The measure (S.2295) is sponsored by Senator Joseph Griffo (Lewis, Oneida, St. Lawrence counties) and passed the Senate by a wide margin (49-12, unofficially). Griffo is a former Oneida County Executive.
"We applaud Senator Griffo and members of the Senate for passing this legislation in recognition of the burden that state mandates place on municipal and school property taxpayers," said New York State Association of Counties (NYSAC) President William E. Cherry, the Schoharie County Treasurer. "Now we ask that members of the Assembly move this measure to the floor for a vote before the end of the session."
Property taxes are the number one fiscal burden for homeowners and businesses, as well as the largest impediment to economic growth and job creation in Upstate New York and Long Island.
The major contributing factor for high property taxes is that the State, as a matter of public policy, uses local property taxes to support a wide variety of state initiatives and public policy goals.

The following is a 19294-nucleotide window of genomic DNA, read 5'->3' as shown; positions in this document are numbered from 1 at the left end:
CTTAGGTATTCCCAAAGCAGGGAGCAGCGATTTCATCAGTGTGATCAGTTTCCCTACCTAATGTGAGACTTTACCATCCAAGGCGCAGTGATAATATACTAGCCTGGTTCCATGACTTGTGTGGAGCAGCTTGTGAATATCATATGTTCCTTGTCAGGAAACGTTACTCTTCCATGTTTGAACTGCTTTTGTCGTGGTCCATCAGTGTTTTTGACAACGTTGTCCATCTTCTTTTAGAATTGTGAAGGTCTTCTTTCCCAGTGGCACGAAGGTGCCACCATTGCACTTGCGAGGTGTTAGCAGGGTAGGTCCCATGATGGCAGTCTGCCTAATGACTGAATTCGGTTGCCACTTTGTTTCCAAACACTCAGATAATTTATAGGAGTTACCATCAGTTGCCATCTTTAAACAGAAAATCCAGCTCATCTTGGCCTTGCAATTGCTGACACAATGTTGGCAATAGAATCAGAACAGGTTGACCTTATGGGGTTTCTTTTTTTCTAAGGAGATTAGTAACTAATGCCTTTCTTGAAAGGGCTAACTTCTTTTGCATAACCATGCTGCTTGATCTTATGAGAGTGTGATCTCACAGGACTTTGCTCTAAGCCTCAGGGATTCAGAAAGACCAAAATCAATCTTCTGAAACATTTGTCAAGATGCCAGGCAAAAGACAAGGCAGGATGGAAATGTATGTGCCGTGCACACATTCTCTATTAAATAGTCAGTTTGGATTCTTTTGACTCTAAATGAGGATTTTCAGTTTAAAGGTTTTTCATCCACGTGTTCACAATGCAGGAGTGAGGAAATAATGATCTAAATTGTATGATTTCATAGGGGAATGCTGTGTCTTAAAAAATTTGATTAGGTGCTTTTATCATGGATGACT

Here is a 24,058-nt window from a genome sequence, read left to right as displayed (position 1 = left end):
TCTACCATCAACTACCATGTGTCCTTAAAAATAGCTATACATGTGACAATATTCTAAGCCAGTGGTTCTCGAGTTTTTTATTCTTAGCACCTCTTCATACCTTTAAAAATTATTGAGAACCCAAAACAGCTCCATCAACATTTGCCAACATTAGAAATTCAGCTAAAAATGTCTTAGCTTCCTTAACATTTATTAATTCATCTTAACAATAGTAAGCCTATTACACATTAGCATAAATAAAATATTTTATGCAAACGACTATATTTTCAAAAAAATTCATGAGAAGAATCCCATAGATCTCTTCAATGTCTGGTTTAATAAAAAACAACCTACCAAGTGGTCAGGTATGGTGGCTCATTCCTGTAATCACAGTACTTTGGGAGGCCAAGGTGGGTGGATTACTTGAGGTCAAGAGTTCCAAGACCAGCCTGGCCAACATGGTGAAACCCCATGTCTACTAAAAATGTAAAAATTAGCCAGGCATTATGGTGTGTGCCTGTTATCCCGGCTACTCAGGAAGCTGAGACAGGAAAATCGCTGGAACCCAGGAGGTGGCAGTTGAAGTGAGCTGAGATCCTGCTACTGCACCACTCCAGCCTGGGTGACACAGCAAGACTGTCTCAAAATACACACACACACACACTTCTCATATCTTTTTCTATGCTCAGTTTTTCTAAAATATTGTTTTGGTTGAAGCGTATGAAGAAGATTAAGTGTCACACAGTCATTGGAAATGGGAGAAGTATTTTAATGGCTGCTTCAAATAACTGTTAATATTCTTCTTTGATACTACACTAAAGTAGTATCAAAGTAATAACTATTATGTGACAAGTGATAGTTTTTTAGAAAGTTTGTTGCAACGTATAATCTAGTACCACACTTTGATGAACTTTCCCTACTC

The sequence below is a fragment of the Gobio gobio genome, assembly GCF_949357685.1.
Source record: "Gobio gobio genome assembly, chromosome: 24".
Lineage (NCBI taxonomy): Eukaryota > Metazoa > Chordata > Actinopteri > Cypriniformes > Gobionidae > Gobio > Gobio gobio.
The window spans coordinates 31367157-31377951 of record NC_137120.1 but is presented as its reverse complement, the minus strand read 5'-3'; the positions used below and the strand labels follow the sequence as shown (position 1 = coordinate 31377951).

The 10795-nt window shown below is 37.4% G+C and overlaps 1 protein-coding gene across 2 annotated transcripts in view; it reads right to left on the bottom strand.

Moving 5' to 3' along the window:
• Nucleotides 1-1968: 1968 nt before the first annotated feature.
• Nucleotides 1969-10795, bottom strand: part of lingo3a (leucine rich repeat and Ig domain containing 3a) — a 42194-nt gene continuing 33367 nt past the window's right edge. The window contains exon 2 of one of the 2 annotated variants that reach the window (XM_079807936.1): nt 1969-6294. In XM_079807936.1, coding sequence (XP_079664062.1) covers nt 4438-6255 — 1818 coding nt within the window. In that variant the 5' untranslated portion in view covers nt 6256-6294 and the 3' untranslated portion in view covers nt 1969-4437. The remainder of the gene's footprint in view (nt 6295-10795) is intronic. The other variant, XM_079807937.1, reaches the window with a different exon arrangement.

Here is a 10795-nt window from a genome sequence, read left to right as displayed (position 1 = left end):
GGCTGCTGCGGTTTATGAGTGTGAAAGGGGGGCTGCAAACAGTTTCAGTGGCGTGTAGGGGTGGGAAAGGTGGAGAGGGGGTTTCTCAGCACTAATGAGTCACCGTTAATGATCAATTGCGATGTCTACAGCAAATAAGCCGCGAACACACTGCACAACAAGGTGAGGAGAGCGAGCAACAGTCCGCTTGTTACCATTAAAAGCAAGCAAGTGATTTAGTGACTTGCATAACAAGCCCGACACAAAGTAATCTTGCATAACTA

In 2015, nine state mandates consumed 99% of the property taxes levied by counties outside of New York City. For just one program- Medicaid- counties spend $7.4 billion annually, which is more than local governments in any other state contribute to their state's fiscal plan.
"Every time the state enacts a new mandated program, it's often left up to municipalities and school districts to find a way to pay for the new program," Griffo told the Madison County Courier newspaper after his bill passed the Senate. "But, local municipalities and school districts are fiscally-stressed enough, so they should have the freedom to decide what priorities and services they believe are worth funding for their communities, instead of being forced by the state to levy new taxes."
"We thank Senator Griffo and his colleagues who voted in the affirmative on this bill. If we want to address the property tax burden in New York State, then we have to first reform the way we fund state mandated programs and services. This bill is moving us all in the right direction," said NYSAC Executive Director Stephen J. Acquario.